Here's the issue: Racial tension between what locals call the "blacks" and the "browns" is booming. Blacks say Latinos are taking their jobs, buying up their land, and moving in on their public assistance. Latinos say blacks don't want to work very hard and are turning down jobs. The mayor of the town, who is white, says, "We don't have any problems." But racial tensions between blacks and Latinos do appear to have increased.
To get a better handle on these dynamics, I visited with two local pastors, Harvey Williams and Atanacio Gaona. Williams is black. Gaona is Hispanic. They are good friends and say that everyone stares at them in town when they go out to eat or do anything in public. They're trying to unite the community. Pastor Gaona won't tolerate jokes about blacks, and Pastor Williams waves to unfriendly Hispanic drivers even when they don't wave back. They say they may even bring their congregations together for a service one day.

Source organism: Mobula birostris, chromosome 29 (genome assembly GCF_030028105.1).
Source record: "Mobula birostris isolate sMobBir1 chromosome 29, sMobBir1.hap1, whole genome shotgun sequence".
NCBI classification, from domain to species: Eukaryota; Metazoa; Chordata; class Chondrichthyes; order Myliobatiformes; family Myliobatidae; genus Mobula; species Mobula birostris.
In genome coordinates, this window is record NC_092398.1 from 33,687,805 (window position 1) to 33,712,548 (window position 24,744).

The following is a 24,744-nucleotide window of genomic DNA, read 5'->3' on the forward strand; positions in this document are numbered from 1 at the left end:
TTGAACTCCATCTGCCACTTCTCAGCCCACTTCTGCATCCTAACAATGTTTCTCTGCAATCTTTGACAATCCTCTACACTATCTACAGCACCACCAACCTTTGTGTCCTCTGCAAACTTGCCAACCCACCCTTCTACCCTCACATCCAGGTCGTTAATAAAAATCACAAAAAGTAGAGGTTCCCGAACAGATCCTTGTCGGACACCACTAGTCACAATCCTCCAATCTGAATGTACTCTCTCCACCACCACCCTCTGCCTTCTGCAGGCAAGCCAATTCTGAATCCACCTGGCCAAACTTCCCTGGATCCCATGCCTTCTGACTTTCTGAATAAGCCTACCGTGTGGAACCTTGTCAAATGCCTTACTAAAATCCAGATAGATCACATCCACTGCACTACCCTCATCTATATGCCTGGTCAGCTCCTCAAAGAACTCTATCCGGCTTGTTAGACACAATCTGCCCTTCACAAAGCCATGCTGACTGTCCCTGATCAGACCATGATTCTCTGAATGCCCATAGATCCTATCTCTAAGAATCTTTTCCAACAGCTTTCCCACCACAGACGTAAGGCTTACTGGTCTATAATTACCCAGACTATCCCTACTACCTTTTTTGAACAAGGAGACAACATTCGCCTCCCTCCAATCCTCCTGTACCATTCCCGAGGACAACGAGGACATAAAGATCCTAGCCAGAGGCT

This is where the rest of the country is headed, isn't it? As more immigrants start to call the United States home, the nature of relations between different racial groups is changing, and not always for the better.
Tuesday, October 10, 2006
Is Foley fallout fair?
The Mark Foley situation has created political ripple effects across the United States. But in certain places, sensitivity is especially heightened.
One of those places is Florida's 22nd Congressional District, which is adjacent to the district that was represented by Foley. The 22nd district is where 13-term incumbent Representative Clay Shaw, a Republican, is running against State Senator Ron Klein, a Democrat.
This race was already one of the highest profile contests in the country. But now, with Foley's constituency one district over, reaction to the scandal is garnering extraordinary attention. Shaw is defending the Speaker of the House Dennis Hastert; Klein is very critical of the GOP leadership.
Tonight, in the Broward County city of Coral Springs, the candidates are holding a debate, and everyone is bracing for an onslaught of Foley related questions. We'll be there to cover it for tonight's "360."
In the meantime, do you think it's fair that the Foley situation has become an issue in this and other districts that he didn't even represent?